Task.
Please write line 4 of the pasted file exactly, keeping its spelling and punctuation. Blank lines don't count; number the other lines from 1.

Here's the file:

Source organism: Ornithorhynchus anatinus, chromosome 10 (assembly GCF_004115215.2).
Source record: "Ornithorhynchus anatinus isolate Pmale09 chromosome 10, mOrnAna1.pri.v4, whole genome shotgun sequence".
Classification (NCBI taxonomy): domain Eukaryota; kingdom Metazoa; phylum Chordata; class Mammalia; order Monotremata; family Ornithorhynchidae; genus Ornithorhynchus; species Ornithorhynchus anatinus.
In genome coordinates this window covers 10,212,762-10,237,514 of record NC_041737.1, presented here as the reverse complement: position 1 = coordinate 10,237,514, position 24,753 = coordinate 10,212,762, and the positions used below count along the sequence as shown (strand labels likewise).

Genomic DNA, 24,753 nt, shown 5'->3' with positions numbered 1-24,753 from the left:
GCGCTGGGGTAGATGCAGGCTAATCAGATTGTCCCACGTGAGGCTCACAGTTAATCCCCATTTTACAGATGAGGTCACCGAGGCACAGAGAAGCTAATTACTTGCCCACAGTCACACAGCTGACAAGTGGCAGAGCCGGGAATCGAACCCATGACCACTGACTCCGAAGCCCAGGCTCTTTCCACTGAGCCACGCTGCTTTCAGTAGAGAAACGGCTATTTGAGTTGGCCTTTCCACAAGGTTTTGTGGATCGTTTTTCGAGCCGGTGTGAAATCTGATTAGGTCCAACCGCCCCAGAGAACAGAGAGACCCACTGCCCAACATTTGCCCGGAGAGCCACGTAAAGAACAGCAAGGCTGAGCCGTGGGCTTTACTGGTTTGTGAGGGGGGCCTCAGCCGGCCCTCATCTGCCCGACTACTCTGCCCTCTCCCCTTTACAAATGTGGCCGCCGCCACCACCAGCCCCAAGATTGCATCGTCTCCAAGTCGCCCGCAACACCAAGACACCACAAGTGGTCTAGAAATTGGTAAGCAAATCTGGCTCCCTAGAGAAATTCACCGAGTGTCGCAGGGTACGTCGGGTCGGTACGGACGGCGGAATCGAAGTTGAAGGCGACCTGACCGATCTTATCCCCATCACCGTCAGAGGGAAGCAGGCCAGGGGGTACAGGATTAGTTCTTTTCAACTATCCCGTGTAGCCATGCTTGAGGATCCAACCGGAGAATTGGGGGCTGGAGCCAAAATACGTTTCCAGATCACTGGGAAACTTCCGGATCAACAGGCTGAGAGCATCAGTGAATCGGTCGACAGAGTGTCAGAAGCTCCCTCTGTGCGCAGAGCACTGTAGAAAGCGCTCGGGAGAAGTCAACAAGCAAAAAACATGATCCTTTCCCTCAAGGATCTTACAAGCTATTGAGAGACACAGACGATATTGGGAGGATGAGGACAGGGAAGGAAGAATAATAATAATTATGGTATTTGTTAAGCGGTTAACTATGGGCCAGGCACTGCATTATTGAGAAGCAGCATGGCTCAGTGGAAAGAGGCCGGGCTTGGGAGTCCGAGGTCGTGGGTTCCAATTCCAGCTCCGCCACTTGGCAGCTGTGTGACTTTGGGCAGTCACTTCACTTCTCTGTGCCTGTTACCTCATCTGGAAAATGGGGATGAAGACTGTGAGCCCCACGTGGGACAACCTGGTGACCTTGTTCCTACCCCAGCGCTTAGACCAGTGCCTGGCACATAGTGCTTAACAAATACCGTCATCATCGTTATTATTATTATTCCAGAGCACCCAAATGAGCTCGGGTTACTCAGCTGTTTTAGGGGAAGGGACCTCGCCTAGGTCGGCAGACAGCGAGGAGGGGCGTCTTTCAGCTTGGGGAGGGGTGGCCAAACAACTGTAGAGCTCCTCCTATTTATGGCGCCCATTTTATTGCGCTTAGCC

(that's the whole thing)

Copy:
In genome coordinates this window covers 10,212,762-10,237,514 of record NC_041737.1, presented here as the reverse complement: position 1 = coordinate 10,237,514, position 24,753 = coordinate 10,212,762, and the positions used below count along the sequence as shown (strand labels likewise).